Durham CC’s focus during the COVID-19 outbreak is on supporting commissioned adult and health services to continue to deliver sustainable high quality care, says Neil Jarvis
The outbreak of COVID-19 changed the social care and health system in Durham overnight. As commissioners, we have to respond to multiple complex issues which have become apparent very quickly and it has been an incredibly busy, pressured time for my team.
Our main focus has been on supporting our local commissioned services; both in terms of their ability to continue to provide high quality care to users of their services during the pandemic, and in making sure they are sustained and able to return to normal functionality as quickly as possible when restrictions are lifted.
We have worked with colleagues across the system to take a strategic view of this work. Some support is generic to all provider types, with an agreement to provide critical provider services with advance payments and payment on planned care at a minimum level, based on recent service volume. This is designed to provide immediate liquidity and a ‘backstop’ level of funding during a time of uncertainty.
Building on this approach, we have also had to work on tailoring the financial assistance to specific sectors – for example, where demand pressure is likely to increase in areas such as residential and domiciliary services, we are having to review fees for the duration of the outbreak as we look at how staffing and supplies can be sustained.
Day services priorities are different: they have been forced to close through Government restrictions as they are designed as social gatherings. The need for this is understandable, but has left a significant gap in our care services, as pressure on unpaid carers and alternative services is growing.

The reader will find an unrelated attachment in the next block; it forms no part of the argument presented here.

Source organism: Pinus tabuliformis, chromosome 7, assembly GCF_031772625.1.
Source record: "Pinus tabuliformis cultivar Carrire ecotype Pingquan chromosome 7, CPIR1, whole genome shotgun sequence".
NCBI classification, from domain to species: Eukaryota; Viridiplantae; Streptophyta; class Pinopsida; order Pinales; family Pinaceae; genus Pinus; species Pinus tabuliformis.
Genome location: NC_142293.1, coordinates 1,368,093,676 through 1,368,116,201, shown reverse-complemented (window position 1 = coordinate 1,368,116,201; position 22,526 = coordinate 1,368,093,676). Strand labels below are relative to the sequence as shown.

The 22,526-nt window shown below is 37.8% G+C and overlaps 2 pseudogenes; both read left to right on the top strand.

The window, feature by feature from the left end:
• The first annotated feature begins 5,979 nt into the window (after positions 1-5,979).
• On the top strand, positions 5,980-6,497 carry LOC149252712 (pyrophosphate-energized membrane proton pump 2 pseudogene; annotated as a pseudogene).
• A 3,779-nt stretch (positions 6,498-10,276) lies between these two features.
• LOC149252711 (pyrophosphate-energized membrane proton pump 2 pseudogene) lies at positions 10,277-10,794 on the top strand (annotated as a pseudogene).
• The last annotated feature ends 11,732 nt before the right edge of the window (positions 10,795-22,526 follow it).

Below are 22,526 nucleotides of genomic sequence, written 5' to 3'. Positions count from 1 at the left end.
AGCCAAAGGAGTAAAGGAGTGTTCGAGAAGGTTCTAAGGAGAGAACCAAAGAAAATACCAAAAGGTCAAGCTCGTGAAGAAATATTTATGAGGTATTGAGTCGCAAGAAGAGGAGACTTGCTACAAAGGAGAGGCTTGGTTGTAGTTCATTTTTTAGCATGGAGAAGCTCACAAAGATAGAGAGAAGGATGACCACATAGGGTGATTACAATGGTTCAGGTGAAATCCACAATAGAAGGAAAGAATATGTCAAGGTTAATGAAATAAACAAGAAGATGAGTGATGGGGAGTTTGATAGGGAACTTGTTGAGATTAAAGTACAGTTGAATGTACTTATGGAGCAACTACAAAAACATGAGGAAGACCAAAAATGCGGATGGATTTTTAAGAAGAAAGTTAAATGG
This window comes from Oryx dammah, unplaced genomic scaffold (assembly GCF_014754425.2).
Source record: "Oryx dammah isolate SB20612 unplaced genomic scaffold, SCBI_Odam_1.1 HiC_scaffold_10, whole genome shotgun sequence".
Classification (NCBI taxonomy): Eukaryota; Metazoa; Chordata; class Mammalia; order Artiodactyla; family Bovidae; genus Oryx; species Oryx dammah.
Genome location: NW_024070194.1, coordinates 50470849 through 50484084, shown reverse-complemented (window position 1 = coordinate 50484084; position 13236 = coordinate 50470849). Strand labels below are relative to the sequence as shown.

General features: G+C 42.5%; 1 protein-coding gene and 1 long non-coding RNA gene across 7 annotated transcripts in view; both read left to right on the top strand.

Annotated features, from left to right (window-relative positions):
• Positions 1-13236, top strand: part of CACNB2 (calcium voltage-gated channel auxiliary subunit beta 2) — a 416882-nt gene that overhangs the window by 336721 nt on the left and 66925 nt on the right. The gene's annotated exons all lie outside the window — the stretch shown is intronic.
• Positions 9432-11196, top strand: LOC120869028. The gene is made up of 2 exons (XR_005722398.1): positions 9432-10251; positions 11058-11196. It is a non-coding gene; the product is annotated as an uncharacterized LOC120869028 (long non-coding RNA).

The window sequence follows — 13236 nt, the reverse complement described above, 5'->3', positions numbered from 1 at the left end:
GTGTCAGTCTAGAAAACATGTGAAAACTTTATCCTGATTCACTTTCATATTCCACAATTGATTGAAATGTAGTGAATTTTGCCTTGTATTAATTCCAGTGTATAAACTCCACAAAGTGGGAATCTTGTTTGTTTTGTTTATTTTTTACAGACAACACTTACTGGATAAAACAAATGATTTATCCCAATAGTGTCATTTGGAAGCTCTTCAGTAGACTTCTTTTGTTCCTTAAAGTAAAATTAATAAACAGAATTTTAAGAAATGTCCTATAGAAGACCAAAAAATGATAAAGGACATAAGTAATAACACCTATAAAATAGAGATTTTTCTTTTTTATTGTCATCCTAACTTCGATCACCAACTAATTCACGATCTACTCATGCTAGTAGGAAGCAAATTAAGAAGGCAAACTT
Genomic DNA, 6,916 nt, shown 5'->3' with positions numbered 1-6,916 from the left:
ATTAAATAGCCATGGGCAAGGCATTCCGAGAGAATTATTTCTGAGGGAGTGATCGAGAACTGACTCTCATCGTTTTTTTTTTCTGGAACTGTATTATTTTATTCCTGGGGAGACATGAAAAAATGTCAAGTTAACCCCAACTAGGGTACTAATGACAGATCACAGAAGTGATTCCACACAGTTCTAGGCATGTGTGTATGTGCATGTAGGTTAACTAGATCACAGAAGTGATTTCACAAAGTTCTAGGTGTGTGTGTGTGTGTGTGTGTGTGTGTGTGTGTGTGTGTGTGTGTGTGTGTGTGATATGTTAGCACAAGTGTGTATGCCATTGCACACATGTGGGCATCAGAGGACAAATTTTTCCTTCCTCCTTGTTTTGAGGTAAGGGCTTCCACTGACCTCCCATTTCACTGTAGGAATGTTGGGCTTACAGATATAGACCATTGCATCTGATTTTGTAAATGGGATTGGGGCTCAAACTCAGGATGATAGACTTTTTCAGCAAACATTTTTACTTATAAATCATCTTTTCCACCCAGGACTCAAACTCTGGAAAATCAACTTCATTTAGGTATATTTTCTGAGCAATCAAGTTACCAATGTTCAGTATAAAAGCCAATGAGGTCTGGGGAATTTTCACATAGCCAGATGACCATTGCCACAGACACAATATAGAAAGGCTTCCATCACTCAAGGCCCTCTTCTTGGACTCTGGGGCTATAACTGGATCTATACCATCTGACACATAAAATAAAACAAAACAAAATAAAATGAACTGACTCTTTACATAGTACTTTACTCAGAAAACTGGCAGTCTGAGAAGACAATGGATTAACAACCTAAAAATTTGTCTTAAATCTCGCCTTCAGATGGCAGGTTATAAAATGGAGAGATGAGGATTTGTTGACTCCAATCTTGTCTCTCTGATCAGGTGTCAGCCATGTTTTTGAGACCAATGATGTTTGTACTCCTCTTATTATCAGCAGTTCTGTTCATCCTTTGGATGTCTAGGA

Our market for day services is made up almost entirely of SMEs, many in the third sector. In a fast-moving critical situation we had to make plans quickly, while at the same time reviewing the changing national picture. Day services have been assured to some extent by the Government changes to statutory sick pay and employee wages, but we decided to maintain their current payment levels on the understanding that we can use their staff as emergency assistance within the voluntary, community and other care services. This ‘mutual aid’ approach ensures they are able to re-open when the pandemic has passed.
We have also instigated several other emergency measures, such as asking social workers and domiciliary providers to urgently prioritise calls to service users, where a family may be able to assist or call times could be reduced, to aid market capacity.
The key for our work has been in getting the communications right – both internal and external. Our teams have been working at a rapid pace to make crisis provision effective, while a large number of providers – we contract with over 250 across care homes, domiciliary and day services – have had questions and concerns about the ongoing outbreak and its effects. How we effectively sync with social work and operational teams in the current emergency has also been key to effective management.
I am now involved in planning the next stage of the response. This involves setting up a virtual hub of key officers and managers across health and social care to monitor our markets and respond to crisis issues daily.
While our integrated working is advanced in Durham we are operating at pace to have this implemented within the next week – something that would have taken significantly longer under normal circumstances.
There are some positive elements to the current crisis as plans, teams and providers come together to work much more closely. Balanced against this is the high human cost, with the sad reality of many of our residents being at significant risk.
Neil Jarvis is strategic commissioning manager for adult and health services at Durham CC